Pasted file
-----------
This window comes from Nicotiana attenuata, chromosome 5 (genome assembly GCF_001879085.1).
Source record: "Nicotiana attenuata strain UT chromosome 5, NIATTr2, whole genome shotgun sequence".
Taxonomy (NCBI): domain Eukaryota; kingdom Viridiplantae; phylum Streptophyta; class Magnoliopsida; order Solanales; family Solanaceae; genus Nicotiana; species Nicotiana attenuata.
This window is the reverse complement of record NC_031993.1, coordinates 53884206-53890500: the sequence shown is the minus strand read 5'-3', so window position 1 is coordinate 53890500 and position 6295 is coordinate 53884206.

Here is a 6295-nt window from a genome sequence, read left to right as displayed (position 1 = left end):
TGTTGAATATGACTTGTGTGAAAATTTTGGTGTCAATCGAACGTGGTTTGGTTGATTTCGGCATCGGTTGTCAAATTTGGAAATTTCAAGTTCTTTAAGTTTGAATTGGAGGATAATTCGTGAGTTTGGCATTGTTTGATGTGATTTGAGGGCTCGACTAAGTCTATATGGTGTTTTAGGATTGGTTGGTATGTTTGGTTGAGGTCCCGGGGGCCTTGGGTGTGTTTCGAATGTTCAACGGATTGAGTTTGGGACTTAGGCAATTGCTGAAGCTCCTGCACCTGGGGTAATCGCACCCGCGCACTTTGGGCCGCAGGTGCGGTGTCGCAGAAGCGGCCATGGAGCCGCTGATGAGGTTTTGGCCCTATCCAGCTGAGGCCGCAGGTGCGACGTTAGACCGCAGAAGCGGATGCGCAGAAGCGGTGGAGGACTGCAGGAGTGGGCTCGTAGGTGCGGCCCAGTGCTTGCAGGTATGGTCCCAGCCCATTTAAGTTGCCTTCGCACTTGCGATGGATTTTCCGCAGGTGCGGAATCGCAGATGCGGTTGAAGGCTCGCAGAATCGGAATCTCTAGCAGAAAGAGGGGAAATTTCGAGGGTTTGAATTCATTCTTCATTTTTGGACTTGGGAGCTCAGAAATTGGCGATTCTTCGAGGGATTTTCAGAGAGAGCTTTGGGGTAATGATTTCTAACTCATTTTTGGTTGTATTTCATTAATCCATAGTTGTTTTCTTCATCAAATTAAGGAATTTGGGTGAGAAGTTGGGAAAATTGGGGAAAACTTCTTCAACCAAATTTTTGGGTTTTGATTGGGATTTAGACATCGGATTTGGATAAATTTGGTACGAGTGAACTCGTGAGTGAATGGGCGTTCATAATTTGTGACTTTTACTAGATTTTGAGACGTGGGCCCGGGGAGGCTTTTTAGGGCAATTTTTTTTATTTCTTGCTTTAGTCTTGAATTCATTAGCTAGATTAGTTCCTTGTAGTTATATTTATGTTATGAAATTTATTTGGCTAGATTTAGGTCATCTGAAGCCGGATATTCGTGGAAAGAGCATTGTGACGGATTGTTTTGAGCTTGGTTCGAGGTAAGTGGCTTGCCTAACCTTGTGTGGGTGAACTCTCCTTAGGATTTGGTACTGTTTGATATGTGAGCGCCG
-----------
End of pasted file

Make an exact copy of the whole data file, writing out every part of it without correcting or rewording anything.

This window comes from Nicotiana attenuata, chromosome 5 (genome assembly GCF_001879085.1).
Source record: "Nicotiana attenuata strain UT chromosome 5, NIATTr2, whole genome shotgun sequence".
Taxonomy (NCBI): domain Eukaryota; kingdom Viridiplantae; phylum Streptophyta; class Magnoliopsida; order Solanales; family Solanaceae; genus Nicotiana; species Nicotiana attenuata.
This window is the reverse complement of record NC_031993.1, coordinates 53884206-53890500: the sequence shown is the minus strand read 5'-3', so window position 1 is coordinate 53890500 and position 6295 is coordinate 53884206.

Here is a 6295-nt window from a genome sequence, read left to right as displayed (position 1 = left end):
TGTTGAATATGACTTGTGTGAAAATTTTGGTGTCAATCGAACGTGGTTTGGTTGATTTCGGCATCGGTTGTCAAATTTGGAAATTTCAAGTTCTTTAAGTTTGAATTGGAGGATAATTCGTGAGTTTGGCATTGTTTGATGTGATTTGAGGGCTCGACTAAGTCTATATGGTGTTTTAGGATTGGTTGGTATGTTTGGTTGAGGTCCCGGGGGCCTTGGGTGTGTTTCGAATGTTCAACGGATTGAGTTTGGGACTTAGGCAATTGCTGAAGCTCCTGCACCTGGGGTAATCGCACCCGCGCACTTTGGGCCGCAGGTGCGGTGTCGCAGAAGCGGCCATGGAGCCGCTGATGAGGTTTTGGCCCTATCCAGCTGAGGCCGCAGGTGCGACGTTAGACCGCAGAAGCGGATGCGCAGAAGCGGTGGAGGACTGCAGGAGTGGGCTCGTAGGTGCGGCCCAGTGCTTGCAGGTATGGTCCCAGCCCATTTAAGTTGCCTTCGCACTTGCGATGGATTTTCCGCAGGTGCGGAATCGCAGATGCGGTTGAAGGCTCGCAGAATCGGAATCTCTAGCAGAAAGAGGGGAAATTTCGAGGGTTTGAATTCATTCTTCATTTTTGGACTTGGGAGCTCAGAAATTGGCGATTCTTCGAGGGATTTTCAGAGAGAGCTTTGGGGTAATGATTTCTAACTCATTTTTGGTTGTATTTCATTAATCCATAGTTGTTTTCTTCATCAAATTAAGGAATTTGGGTGAGAAGTTGGGAAAATTGGGGAAAACTTCTTCAACCAAATTTTTGGGTTTTGATTGGGATTTAGACATCGGATTTGGATAAATTTGGTACGAGTGAACTCGTGAGTGAATGGGCGTTCATAATTTGTGACTTTTACTAGATTTTGAGACGTGGGCCCGGGGAGGCTTTTTAGGGCAATTTTTTTTATTTCTTGCTTTAGTCTTGAATTCATTAGCTAGATTAGTTCCTTGTAGTTATATTTATGTTATGAAATTTATTTGGCTAGATTTAGGTCATCTGAAGCCGGATATTCGTGGAAAGAGCATTGTGACGGATTGTTTTGAGCTTGGTTCGAGGTAAGTGGCTTGCCTAACCTTGTGTGGGTGAACTCTCCTTAGGATTTGGTACTGTTTGATATGTGAGCGCCG